qui modopestiferototiugeraventreprementem stravimusinnumeristumidumPythonasagittis. tu facenescioquos estocontentusamores inritaretua, nec laudes adserenostras!" filiushuicVeneris"figattuusomnia,Phoebe, te meusarcus" ait; "quantoque animaliacedunt cunctadeo, tantominoresttua glorianostra."

dare certaferae,dare vulnerapossumushosti,

Except thatJupiterhimselfappears in the storiesof Lycaon and the flood, thisis the firststoryin which the gods take any part; we may expect that Ovid would indicate here his attitudetoward them. While recognizingthatOvid's love ofparadox would add to his relish of Cupid's answer to Apollo, we may also find a deeper significancein the last sentence and in the subsequent fulfillmentof Cupid's threat, for, with Apollo's own weapons, Cupid demonstrateshis authority. And the substance of the Metamorphosesgoes to show that his superiorityextends over all

of the gods, as will be

seen below.

The passage begins with the simple wordsprimus amor(1.452),

a device which Tacitus was to employwhen he began his account

of Tiberius' principatewith the phraseprimumfacinus(Ann. 1.6). The implicationis clear: just as we are to view the principate as

a series of crimes, the Metamorphosesis meant to be a series of

love stories,of Apollo and of others. This is hardly surprising and accords very well with the usual interpretationof Ovid's %Vrlk But there mav be more here. The vervfirstnoem of the

8 The textusedin all quotationsoftheMetamorphosesis thatofM. Haupt, 0. Korn,

H. J. Muller, and R. Ehwald, Die MetamorphosendesP. OvidiusNaso (vol. 18, Berlin

1903; vol. 23, Berlin1898). QuotationsfromotherOvidian worksare takenfromthe

Loeb text.

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Cupid in Ovid's Metamorphoses


Amoresalso begins with a conflictof Cupid and Apollo (Am.


sunttibimagna,puer,nimiumquepotentiaregna; curopus adfectas,ambitiose,novum? an, quod ubique,tuumest? tua suntHeliconiatempe? vix etiamPhoebo iam lyratutasua est?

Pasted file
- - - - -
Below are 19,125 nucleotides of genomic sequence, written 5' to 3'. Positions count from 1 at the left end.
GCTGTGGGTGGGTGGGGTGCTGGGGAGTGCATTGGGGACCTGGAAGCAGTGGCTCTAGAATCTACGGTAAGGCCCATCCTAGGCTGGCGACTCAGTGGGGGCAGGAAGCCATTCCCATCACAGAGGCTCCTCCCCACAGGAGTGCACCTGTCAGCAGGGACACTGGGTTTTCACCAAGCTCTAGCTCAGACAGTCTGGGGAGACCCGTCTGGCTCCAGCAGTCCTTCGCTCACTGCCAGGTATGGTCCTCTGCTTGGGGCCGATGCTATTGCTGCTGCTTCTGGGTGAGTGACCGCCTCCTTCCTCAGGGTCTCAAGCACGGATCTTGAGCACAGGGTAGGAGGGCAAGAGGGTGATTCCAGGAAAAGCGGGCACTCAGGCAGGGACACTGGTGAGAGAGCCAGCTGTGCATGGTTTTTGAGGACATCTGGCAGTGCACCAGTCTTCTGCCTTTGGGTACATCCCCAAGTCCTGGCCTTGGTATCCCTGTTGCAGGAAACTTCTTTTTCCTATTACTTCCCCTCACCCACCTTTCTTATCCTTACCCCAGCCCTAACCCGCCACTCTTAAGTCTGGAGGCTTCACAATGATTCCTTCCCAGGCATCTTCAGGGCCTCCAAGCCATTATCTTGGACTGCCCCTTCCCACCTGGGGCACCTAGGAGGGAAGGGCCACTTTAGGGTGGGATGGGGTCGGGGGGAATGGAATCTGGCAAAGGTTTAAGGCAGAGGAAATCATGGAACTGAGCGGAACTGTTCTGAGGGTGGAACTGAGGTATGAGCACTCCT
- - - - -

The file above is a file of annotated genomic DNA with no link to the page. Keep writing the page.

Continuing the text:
These lines say that Phoebus' lyre is no longer his, that Cupid encroaches on what was once Apollo's sole domain. Ovid is clearly employing his wittilyparadoxical manner. But to this meaning the passage fromthe Metamorphosesadds a wider signifi- cance, for Cupid now asserts and maintains his superiorityin gloria(1.465), showingthat he is supremeamong the gods. Because of his saeva ira (1.453), Cupid takes action against Apollo. Here may be seen a reflectionofthecommonthemeofa Wrathat thebeginningofan epic poem,but Ovid adds an element not present in Apollonius or Vergil, the fact that the victim deserves his fate. Apollo is superbus(1.454), insults Cupid as lascivepuer (1.456), and tells him to be content amoresinritare (1.461-2). His pride in his victory over Python makes him lose perspectiveon the relative power of Cupid and the other gods, and Cupid is compelled to teach him his place. It is noteworthythat Cupid meets Apollo on the latter'sown ground, defeatinghim with Apollo's characteristicweapons, the bow and arrow. In thisway Cupid assertshis supremacyin the mostconvincingway possible; perhaps it was forthisreason that Ovid chose this story to introduce the erotic theme. Apollo admits the conclusivenessof his defeat,using the veryword certa ofwhich in 1.458 he had boasted (1.519-20):

certaquidemnostraest,nostratamenuna sagitta certior

Apollo is forcedto yield,and Cupid's claim isjustified(1.464-5):

quantoqueanimaliacedunt cuncta deo, tanto minorest tua gloria nostra.

Apollo suffersfor his blindness. His failure to recognize Cupid's superiorityis symbolic of his devotion to the arts of strength-huntingand fighting. The Amoresmakes clear Ovid's sympathieson this question: he favorslove, which Apollo here


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thinkspuerile. The god, although confidentin his strength,is doomed. Parallel in some respectsis Ovid's account ofthedebate between Ajax and Ulysses over Achilles' armor (13.1-398). Strengthis not sufficient,forthe mental power of a Ulysses can overcomeit (13.383):

fortisqueviritulitarma disertus.

Mental or spiritualpower always wins out over the physical,and love is triumphantover violence. Cupid's firstappearance, then, serves to emphasize his great superiorityovertheothergods,who are as farbelow him as mortal beings are below the gods. That this is not too much to draw fromone passage in shownby an importantspeechofVenus to her son just beforethe rape of Proserpina (5.365-79):

" arma manusquemeae,mea, nate,potentia" dixit, "illa, quibussuperasomnes,cape tela,Cupido, inque dei pectusceleresmoliresagittas, cui tripliciscessitfortunanovissimaregni! tu superosipsumqueIovem,tu numinaponti victadomasipsumque,regitqui numinaponti:

Tartaraquid cessant?curnon matrisquetuumque imperiumprofers?agiturparstertiamundi, et tamenin caelo, quae iam patientianostraest, spernimur,ac mecumviresminuunturAmoris. Pallada nonnevidesiaculatricemqueDianam abscessissemihi? Cererisquoque filiavirgo, si patiemur,erit;nam spesadfectateasdem. at tu pro socio,si qua estea gratia,regno iungedeam patruo!"

The authorityofVenus and Cupid has been challenged by Hades


and Cupid act.

was in the Apollo storyand will be in Book 10, where the stories

ofVenus' vengeance are told. " Superasomnes,"saysVenus to Cupid (5.366), rightlyassumingas truewhat the Daphne and Apollo storyproved. Cupid rulesthe

gods on Olympus (superos,5.369), the gods ofthe sea (5.369), and

Neptune (5.370), as well as Jupiter himself(5.369).